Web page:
Today we are examining “Harlem (Dream Deferred)” by Langston Hughes and Its 3 Lessons for Entrepreneurs. Langston. Poetry is a great way to learn lessons in a more relaxed way than traditional learning methods.
Let’s start by checking out the poem.
What happens to a dream deferred?
Does it dry up
like a raisin in the sun?
Or fester like a sore-
And then run?
Does it stink like rotten meat
Or crust and sugar over-
like a syrupy sweet?
Maybe it just sags
like a heavy load.
Or does it explode?
As stated above, this great poem has 3 lessons for entrepreneurs. These lessons are:
The first of the lessons for entrepreneurs found in this poem is that dreams die if they are not pursued. As the narrator discusses what happens when dreams are deferred, there are no positive results. Instead, we read about things drying up. The narrator wonders if a dream deferred dries up and loses life when grapes become raisins.
Dreams are big puffy things. They expand and fill up empty spaces. It is a beautiful thing to see. When our dreams are allowed to flourish and grow they fill empty spaces. The closer we get to making our dreams come true, the more space the dream takes up. On the other hand, when we do not work to pursue our dreams they shrivel up. The longer we ignore our dreams the smaller the space is that they take up in our lives. Eventually, the ignored dreams shrivel up and die. These dead dreams become regrets.
As entrepreneurs, we often have dreams for ourselves, our businesses. Some times we follow those dreams. Other times, we let our dreams stay dreams. We think about them from time to time. But when we don’t pursue them they get harder and harder for us to remember. Eventually, ideas that were once big bold and audacious, die. When we ignore our dreams, they die. When we remember them after they die, it is with sadness and regret. Dreams die if they are not pursued, so chase your dreams and catch them.
The second of the lessons for entrepreneurs this poem has is that dreams not pursued are like festering sores. The way the narrator describes dreams that are not pursued seems so nasty. They are called sores that fester and run. There is something really nasty about the site of wounds, sores, that fester and run. They look gross. They smell disgusting. Deferred dreams are often like that. When they are deferred or ignored things go terribly wrong in our lives.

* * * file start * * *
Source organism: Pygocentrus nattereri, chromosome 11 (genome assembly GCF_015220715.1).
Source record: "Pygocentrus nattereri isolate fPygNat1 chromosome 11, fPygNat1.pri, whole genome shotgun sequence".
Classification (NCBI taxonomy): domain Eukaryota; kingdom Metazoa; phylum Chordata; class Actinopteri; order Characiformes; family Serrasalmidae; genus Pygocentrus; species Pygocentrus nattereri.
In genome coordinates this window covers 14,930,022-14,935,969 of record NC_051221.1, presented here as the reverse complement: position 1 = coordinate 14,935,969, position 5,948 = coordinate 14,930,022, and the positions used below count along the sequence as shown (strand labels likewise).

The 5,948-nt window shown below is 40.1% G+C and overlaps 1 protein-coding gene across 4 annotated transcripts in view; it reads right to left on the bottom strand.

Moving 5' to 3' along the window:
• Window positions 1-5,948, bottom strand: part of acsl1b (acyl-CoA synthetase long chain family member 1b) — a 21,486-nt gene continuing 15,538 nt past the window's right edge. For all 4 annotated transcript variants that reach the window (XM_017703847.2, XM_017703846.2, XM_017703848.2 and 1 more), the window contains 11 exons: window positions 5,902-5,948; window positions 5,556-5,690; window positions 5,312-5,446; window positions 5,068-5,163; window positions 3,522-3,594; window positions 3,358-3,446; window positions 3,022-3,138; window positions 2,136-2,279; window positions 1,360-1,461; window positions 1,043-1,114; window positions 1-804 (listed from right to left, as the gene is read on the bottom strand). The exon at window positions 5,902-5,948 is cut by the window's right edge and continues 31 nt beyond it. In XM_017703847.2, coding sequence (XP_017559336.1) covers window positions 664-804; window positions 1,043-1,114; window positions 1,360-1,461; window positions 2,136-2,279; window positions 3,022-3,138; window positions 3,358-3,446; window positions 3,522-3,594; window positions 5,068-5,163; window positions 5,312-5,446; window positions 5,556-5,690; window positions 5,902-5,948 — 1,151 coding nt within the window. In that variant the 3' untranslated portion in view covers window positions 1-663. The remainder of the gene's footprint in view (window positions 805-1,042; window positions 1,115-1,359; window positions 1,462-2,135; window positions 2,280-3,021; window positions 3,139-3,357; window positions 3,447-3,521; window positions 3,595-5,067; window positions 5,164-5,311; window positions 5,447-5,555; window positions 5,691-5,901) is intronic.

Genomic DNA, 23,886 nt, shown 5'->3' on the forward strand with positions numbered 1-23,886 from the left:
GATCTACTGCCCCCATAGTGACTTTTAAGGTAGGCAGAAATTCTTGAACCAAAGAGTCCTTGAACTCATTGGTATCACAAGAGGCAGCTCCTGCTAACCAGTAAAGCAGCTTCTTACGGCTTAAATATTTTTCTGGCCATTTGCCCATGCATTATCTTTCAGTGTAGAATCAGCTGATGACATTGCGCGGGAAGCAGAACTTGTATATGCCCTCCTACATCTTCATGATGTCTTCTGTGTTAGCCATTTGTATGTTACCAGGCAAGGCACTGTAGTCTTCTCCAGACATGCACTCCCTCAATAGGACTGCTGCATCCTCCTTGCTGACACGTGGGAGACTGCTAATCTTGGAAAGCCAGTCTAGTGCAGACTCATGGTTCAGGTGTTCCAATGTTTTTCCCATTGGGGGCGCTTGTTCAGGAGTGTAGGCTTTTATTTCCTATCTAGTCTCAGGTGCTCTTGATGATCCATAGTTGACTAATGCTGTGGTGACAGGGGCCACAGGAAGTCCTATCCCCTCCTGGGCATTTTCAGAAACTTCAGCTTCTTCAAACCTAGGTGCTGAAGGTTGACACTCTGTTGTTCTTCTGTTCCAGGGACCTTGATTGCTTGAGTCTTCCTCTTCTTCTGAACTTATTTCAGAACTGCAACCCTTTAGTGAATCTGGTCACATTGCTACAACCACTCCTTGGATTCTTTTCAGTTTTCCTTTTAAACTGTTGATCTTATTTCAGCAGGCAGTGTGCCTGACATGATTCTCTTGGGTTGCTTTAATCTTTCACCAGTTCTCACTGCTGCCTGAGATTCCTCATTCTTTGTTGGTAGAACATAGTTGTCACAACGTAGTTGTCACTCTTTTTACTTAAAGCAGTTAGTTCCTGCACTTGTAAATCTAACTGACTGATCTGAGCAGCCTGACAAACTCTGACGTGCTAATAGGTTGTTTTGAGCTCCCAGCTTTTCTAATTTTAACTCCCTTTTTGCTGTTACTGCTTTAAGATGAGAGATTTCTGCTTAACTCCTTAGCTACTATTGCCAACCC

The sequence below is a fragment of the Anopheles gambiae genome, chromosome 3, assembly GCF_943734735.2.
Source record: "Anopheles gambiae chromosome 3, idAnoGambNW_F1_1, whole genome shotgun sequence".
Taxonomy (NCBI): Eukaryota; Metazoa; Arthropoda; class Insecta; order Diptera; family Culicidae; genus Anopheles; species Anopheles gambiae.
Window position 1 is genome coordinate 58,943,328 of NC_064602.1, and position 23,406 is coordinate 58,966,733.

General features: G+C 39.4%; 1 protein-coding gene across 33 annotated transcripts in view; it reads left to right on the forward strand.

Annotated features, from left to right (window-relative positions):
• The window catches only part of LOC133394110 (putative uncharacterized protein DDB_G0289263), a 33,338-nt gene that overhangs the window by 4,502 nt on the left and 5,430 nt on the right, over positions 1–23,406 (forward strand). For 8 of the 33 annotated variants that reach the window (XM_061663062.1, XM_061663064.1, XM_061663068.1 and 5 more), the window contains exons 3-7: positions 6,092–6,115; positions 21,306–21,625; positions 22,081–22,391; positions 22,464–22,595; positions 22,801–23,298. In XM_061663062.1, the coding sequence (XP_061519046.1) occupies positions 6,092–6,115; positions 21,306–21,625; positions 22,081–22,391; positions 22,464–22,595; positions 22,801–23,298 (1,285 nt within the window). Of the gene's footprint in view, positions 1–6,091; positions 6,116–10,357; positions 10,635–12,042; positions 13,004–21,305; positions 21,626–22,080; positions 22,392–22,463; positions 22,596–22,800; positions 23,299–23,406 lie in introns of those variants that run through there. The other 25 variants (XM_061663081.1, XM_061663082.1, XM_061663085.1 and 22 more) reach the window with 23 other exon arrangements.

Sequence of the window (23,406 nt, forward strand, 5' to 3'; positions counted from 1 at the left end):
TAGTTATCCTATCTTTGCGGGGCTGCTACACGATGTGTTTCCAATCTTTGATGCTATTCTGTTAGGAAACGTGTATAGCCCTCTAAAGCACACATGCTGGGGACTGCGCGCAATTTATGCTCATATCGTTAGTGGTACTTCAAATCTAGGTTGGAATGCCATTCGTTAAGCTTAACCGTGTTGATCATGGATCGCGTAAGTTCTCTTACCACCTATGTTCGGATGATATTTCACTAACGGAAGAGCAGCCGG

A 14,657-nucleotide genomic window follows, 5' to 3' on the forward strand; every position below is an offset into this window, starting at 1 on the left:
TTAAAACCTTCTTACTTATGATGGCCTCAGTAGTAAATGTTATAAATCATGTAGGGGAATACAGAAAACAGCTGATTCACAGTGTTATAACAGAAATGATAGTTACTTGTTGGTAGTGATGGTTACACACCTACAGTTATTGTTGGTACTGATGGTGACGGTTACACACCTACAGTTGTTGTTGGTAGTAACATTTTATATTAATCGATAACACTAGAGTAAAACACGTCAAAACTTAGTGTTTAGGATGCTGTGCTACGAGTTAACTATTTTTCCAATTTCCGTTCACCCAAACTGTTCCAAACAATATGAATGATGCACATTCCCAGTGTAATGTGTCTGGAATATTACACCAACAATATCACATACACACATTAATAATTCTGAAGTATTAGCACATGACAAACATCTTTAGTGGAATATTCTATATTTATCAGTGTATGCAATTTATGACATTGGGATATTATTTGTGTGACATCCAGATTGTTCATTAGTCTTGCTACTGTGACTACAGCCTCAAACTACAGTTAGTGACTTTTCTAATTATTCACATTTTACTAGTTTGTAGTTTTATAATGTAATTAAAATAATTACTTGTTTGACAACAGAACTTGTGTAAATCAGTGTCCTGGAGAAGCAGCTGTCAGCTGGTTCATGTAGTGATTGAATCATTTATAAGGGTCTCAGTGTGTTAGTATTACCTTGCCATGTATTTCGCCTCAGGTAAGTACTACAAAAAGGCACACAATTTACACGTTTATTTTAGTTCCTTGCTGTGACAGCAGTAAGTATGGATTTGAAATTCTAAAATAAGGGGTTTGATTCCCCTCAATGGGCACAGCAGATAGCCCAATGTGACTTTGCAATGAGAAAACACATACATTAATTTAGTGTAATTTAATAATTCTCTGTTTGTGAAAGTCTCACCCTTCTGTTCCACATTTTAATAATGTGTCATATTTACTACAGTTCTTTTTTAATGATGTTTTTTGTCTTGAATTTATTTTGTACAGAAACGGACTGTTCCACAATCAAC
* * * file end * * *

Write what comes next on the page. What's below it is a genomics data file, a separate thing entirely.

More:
When entrepreneurs are forced to put their dreams on hold against their will, bad things happen. They don’t simply forget the dreams they had for their businesses. Quite the opposite is often the case. More often the entrepreneur looks back at the unrealized dream with regret and sadness. If something is not done, the entrepreneurs regret about not pursuing the dream festers and causes more and more sadness.
When you have a dream go for it. Do the work you need to do to make the dream come true. Don’t make excuses. Don’t look for reasons your dream cannot come true. Instead, make a plan that makes the dream come true. Once you make the plan, do what you need to do to make the plan come true. If you don’t, failure to make the dream come true will fester like an untreated sore.
The third of the lessons for entrepreneurs this poem has is that dreams explode if they are deferred. The narrator poses that question in the poem. She asks if deferred dreams explode. It is possible that they do. As stated above, dreams expand and take up empty spaces. The more we pay attention to our dreams, the bigger they become, the more space they take up. If the dreams are not acted upon, if we just leave them be, they explode from lack of use.
In life and in business, there is a time and place for everything. Sometimes our dreams are time-sensitive. If we do not do the work today to make them come true, we will lose the opportunity. For example, let’s say you dream of participating in a 4th of July festival. If you do not start preparations until July 15th, you have missed your opportunity. The dream has exploded and is no longer possible because you didn’t take action when you should have. When you do not take action on your dreams when you should, they explode.
The poem “Harlem (Dream Deferred)” has three lessons for entrepreneurs. These lessons are that dreams die if they are not pursued, dreams not pursued are like festering sores, and dreams explode if they are deferred. The main thing entrepreneurs should take from this poem is that they should dream, dream big dreams, and then live lives to make those dreams come true. Take a moment now to reflect on these lessons. How can you put them into play in your business? Be sure to share your ideas in the comment section. You may help someone find a breakthrough.
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